Market falls mean bargain hunting for some

6.Market falls mean bargain hunting for some

Frances Mao


(Australian Associated Press)

A whopping $70 billion was wiped off the Australian share market on Monday, but for savvy investors it may not all be bad news.

For those brave enough, it could be a good time for some bargain hunting among some of Australia’s best blue-chip stocks.

As Warren Buffett, the legendary billionaire investor, says: “Be fearful when others are greedy. Be greedy when others are fearful.”

With tumbles across the board from energy to banking and healthcare shares, there are some shares ripe for the picking, says optionsXpress analyst Ben Le Brun.

“I wouldn’t wade into my neck, but certainly dipping a toe in or getting up to your ankle or knee at these levels would be pretty good,” he told AAP.


Recurring issues about weakness in China’s economy and its hefty stock market falls and the devaluation of the yuan have weighed on investors’ minds.

Slowing Chinese demand has also led to volatility in the commodities markets, with oil and iron ore prices plunging in recent months.

And investors remain unsettled by the Greek fiscal crisis, although a third bailout package agreement was reached last week.


Mr Le Brun thinks now is the prime time to move in and capitalise on some beaten down blue-chips which should bounce back and hold their value over the long run.

“People are very fearful at the moment so maybe now is the time to step up with a sort of long-term horizon outlook,” he said.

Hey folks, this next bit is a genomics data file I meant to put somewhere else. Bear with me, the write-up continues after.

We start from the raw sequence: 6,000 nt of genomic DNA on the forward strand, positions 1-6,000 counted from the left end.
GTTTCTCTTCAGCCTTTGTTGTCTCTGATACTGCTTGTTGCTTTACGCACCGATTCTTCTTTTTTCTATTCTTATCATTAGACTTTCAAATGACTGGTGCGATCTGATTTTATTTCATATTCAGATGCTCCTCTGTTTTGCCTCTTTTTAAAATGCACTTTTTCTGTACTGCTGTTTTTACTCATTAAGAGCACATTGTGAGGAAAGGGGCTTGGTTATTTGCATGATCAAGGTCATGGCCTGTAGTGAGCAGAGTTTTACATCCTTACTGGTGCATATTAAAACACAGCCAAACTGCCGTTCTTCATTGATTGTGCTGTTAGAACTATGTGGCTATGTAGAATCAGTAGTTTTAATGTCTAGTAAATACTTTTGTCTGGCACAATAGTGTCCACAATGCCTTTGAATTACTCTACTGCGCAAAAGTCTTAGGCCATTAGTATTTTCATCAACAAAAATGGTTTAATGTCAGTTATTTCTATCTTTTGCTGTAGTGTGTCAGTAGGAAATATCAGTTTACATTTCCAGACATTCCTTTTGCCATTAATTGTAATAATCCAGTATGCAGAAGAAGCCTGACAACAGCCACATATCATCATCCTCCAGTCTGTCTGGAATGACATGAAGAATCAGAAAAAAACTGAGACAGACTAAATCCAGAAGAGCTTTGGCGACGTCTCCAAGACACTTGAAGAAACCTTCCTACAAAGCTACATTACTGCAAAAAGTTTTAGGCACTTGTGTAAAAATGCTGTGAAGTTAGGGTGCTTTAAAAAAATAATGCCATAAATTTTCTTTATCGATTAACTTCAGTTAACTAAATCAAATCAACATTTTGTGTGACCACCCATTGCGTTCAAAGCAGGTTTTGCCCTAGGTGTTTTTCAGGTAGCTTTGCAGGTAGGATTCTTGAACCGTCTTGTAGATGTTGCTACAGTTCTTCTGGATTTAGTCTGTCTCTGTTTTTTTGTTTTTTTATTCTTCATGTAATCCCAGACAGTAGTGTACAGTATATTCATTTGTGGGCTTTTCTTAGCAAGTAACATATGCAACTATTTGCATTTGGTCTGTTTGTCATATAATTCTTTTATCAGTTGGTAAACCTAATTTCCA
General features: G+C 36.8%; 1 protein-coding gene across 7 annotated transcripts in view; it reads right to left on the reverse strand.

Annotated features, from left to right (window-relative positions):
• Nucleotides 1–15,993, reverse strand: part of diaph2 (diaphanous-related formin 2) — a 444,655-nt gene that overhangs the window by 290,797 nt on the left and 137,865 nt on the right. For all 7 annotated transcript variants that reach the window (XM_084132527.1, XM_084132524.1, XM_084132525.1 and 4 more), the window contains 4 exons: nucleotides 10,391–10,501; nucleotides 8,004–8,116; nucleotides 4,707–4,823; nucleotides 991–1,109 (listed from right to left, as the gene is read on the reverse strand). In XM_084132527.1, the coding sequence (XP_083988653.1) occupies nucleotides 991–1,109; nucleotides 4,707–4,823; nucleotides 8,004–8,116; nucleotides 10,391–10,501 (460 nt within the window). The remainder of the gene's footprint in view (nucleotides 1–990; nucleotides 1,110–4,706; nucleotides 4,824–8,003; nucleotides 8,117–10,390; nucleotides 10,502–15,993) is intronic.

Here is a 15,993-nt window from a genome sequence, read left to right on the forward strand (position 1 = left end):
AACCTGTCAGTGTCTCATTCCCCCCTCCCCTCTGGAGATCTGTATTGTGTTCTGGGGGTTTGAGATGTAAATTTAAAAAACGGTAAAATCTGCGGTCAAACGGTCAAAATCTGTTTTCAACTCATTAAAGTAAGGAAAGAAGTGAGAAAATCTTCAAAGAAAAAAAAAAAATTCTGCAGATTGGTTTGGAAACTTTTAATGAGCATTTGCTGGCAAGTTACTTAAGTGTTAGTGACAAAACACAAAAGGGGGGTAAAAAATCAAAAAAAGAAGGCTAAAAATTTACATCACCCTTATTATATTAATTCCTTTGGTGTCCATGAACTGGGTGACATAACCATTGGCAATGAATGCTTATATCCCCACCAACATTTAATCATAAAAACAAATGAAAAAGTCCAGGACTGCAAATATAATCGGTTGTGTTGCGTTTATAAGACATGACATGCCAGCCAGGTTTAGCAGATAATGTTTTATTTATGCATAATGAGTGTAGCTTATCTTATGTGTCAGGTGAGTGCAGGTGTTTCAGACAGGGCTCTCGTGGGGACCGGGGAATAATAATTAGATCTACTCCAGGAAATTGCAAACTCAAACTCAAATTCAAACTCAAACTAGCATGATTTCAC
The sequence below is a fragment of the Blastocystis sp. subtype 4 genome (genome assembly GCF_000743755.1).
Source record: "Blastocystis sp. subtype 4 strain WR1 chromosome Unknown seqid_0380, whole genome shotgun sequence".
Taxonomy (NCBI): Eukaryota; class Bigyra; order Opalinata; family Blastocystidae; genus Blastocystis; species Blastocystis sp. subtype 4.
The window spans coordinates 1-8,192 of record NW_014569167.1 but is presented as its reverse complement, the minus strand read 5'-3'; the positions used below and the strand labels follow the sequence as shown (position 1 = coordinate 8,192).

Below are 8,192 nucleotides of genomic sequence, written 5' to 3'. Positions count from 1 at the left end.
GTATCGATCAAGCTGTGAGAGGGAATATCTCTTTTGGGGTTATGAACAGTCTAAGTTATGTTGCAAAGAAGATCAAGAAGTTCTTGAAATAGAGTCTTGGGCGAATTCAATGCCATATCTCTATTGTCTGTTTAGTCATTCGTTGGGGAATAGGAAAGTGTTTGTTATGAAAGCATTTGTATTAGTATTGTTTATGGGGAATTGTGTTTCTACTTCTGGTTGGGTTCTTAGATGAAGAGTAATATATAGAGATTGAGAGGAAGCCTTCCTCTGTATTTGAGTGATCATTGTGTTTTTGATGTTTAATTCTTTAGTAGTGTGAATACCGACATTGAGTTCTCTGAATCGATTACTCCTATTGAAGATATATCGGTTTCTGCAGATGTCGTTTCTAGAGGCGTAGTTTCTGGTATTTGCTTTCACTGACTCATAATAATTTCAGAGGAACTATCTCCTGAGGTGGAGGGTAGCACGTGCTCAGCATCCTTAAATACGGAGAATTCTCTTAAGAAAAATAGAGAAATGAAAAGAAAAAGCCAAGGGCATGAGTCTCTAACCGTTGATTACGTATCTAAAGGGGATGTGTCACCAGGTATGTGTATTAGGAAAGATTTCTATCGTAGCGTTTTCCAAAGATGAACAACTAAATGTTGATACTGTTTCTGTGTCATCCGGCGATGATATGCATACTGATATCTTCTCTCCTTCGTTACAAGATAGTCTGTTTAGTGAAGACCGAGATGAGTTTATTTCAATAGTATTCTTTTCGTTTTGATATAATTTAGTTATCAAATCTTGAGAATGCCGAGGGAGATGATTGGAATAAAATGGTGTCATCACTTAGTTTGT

Choose your sectors and then choose your stock. You want to capitalise on great quality stocks at bargain prices.

To quote another Buffett adage: “Whether we’re talking about socks or stocks, I like buying quality merchandise when it is marked down.”

So rake your eye over some of the battered blue-chips.

Commonwealth Bank has tumbled toward $73, Telstra, a favourite among mum and dad investors, is back under $6 and at its low point for the year.

BHP Billiton is at its lowest point since late 2008 while Rio Tinto is sitting at six-year lows.

“There’s plenty of stock of there, the top echelon names in the Australian sharemarket I would say, and the closer the market gets to 5,000 points, that really does represent good value,” Mr le Brun said.


CommSec chief economist Craig James believes the US and Australian economies are in good shape and that worries about Greece and China are overblown.

“At present, we would view the global sharemarket correction as a correction we had to have – a situation that will be beneficial in injecting more value into markets,” Mr James said.

“There are clearly risks, but the data indicates that US and European economies continue to recover; lower oil prices will serve to boost consumer and business spending; and Chinese authorities are trying a range a measures to maintain momentum in their economy.”


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